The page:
260 Scenic Caves Rd, Blue Mountains, Ontario, L9Y 0P2.
Mid-APR to mid-JUN Mon-Fri 9-17, Sat, Sun 9-18.
Mid-JUN to mid-SEP daily 9-19.
Mid-SEP to mid-NOV daily 9-17.
Adults CAD 32, Children (3-17) CAD 29, Children (0-2) free, Seniors (65+) CAD 15.
Groups (25+): Adults CAD 25.50.
|Fracture Cave Talus Cave
|Scenic Caves at Blue Mountain, PO Box 215, Collingwood, Ontario, L9Y 3Z5, Tel: +1-705-446-0256. E-mail:
|As far as we know this information was accurate when it was published (see years in brackets), but may have changed since then.
Please check rates and details directly with the companies in question if you need more recent info.
|used by the Huron Natives as a fortress.
|opened to the public.
|excavations by archaeologist Charles Garrad.
The Scenic Caves are situated at the highest point on the famous Niagara Escarpment from which you can view the town of Collingwood, the spectacular shoreline of Georgian Bay and several thousand square miles of unsurpassed scenery. They were carved millions of years ago by the glacial ice. The caves are a wonder of nature that attracts and fascinates visitors of all ages from around the world. It is one of Canada's six UNESCO biosphere reserves.
Set against the backdrop of sheer limestone cliffs, these caves plunge hundreds of feet into the depths. They have been given fancy names: Fern Cave, Bear Cave, Ice Cave, Natural Refrigerator. They open out into passageways and reveal rock formations from another era. One cave is so deep that snow and ice remain here all year round defying summer's hottest days.
The earliest written records of this area were by the Jesuit missionaries, who, in the first half of the 17th century, lived with the Hurons. The Hurons were the largest First Nation in North America at one time. Over 30,000 Natives lived, farmed the land and hunted here. The area around the Scenic Caves was the home of the Petun tribe or "Tobacco Nation", who used to grow tobacco for trade.
The Huron Natives used these rock formations as a fortress for protection from their enemies around the year 1650. Later the Hurons made their way south-west where today a remnant of the tribe known as the Wyandottes is found near Sandwich.
Excavations from 1975 to 1978 by archaeologist Charles Garrad, confirm the historical writings, that this area was once visited by the French explorer Samuel de Champlain and is the historic site of the Hurons' village of Ekarenniondi, which is named after its famous rock, which they used to worship.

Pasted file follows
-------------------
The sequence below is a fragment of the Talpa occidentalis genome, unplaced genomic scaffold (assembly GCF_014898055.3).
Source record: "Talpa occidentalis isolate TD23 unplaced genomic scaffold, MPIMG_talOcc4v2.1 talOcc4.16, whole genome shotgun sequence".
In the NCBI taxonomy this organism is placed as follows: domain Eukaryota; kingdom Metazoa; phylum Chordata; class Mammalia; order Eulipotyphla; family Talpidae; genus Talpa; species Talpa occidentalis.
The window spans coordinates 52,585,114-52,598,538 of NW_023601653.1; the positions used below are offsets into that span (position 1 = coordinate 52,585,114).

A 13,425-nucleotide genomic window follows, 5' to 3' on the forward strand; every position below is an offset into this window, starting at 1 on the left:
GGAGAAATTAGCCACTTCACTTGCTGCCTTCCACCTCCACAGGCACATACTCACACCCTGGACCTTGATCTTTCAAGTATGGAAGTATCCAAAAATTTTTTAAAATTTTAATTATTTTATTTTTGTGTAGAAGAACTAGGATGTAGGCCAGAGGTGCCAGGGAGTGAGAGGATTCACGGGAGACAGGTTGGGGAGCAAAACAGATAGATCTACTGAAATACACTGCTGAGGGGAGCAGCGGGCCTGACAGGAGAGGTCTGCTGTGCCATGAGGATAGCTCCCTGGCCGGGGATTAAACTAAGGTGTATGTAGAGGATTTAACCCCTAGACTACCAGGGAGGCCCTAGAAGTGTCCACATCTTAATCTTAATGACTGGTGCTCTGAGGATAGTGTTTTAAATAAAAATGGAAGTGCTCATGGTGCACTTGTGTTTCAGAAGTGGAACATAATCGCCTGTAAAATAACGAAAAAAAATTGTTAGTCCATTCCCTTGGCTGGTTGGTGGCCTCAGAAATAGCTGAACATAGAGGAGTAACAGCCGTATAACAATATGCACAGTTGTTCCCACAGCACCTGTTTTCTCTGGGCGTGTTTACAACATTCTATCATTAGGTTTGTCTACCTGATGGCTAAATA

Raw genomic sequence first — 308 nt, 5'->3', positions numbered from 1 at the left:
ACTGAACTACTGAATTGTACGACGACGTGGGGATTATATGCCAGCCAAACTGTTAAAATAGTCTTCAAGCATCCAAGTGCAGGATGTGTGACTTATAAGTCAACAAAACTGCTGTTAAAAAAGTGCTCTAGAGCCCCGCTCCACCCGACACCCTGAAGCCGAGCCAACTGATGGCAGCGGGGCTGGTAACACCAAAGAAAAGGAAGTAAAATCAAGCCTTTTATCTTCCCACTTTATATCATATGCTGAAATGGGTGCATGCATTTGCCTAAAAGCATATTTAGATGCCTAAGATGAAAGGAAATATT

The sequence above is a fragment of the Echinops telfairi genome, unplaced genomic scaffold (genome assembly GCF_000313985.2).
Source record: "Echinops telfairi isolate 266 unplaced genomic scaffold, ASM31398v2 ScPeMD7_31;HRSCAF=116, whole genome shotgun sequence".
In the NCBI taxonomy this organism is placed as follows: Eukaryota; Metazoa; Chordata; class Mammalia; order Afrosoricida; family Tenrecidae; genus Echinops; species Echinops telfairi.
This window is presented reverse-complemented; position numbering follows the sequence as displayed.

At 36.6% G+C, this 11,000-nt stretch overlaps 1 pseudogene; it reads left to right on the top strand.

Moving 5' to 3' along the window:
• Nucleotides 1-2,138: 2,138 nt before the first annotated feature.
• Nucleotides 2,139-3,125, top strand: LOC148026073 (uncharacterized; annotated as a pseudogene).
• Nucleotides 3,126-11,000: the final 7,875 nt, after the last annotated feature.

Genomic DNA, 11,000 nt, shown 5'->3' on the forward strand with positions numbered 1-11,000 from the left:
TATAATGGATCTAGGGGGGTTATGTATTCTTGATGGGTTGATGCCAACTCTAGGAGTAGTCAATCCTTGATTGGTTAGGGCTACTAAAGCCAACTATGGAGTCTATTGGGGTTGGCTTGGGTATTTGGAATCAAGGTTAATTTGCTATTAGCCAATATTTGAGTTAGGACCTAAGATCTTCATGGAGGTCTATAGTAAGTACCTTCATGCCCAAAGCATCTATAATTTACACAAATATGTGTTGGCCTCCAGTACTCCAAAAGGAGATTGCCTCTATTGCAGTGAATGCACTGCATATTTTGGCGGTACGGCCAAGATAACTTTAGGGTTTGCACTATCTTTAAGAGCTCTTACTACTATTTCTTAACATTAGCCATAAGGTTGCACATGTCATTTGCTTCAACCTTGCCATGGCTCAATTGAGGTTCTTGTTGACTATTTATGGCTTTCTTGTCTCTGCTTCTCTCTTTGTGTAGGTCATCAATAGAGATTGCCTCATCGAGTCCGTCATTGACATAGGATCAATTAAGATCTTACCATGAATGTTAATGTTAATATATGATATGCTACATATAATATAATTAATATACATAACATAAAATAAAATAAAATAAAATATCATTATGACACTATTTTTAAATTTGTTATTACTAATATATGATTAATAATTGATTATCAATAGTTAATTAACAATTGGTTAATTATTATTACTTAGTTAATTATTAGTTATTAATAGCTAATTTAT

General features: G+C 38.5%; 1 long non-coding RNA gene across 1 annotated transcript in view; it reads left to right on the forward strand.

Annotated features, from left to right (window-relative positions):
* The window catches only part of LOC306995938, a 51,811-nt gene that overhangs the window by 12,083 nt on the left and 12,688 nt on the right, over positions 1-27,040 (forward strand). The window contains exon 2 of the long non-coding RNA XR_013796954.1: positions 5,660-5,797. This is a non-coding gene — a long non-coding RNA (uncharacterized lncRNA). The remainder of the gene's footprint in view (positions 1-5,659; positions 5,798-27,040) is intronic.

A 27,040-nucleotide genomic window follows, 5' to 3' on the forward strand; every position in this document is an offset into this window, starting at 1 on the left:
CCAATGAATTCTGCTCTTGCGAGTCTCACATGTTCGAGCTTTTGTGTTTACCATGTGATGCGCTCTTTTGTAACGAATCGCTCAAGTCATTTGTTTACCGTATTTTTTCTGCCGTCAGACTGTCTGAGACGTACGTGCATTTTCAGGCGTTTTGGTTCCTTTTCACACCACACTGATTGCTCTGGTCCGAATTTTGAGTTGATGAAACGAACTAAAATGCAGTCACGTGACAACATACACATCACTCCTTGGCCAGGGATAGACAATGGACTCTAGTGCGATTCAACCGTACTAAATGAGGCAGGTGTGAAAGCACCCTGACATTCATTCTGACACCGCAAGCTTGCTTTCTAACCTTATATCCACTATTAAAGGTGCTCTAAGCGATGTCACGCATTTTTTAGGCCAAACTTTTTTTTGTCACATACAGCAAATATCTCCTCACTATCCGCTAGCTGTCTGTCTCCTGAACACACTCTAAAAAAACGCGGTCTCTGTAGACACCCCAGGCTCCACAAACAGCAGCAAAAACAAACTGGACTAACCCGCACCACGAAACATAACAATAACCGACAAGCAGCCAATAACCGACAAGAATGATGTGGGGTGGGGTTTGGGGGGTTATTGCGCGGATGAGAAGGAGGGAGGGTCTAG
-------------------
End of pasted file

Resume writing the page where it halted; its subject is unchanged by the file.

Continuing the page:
Visitors are invited to stay and enjoy themselves for the day. Picnic/Sitting areas, overlooking pond with fountains), nature trail, Minigolf, new gemstone mining, playground, snack bar, and gift shop all go to make this the best little day trip around.
Text by Tony Oldham (2002). With kind permission.
The caves are part of the park, there are no regular tours, the caves are visited on a self-guided round trip through the park. The visit includes many other attractions like rock formations, ponds, viewpoints and of course the newly built suspension bridge. This bridge is definitely impressive, allowing an extraordinary view across Georgian Bay.
The caves are actually not caves, they are located on teh Niagara Escarpment, a quite spectacular cliff face which runs across the U.S.A. and Canada. It is formed by a hard layer of limestone which is eroded from the north, so-called retrograde erosion. As the layers at the foot are less resistant they erode away and the hard limestone forms the cliff face and collapses now and then when the support below is gone. This causes blocks of limestone moving downslope on softer rock, cracks are widening forming narrow gorges. The caves are such gorges, which are actually called fracture caves. If the moving rock moves only at the bottom and the top stays at the wal, tehre is actually a cave, which is narrow, straight and triangular. If the block tilts downwards, the crack opens and forms a gorge. There are some fracture cave, but mostly there are open gorges, and collapsing boulders enclosing crevices created some rather small talus caves.
We are updating fees quite irregularly, and there was one site which did not change the fees in 20 years. That's not normal, normal is a slow increase, for reasons we do not understand it is generally higher than the inflation rate. However, this site actually beats them all. The entrance fee nearly doubled in three years (2002: $9.50, 2005: $17), and after 20 years it has more than tripled. We think nobody had his wages tripled in the last 20 years. While the first increase was explained by added attractions, we guess the later increase is intended to reduce the amount of visitors. The park is quite crowded, and they close the car park quite often when it is full.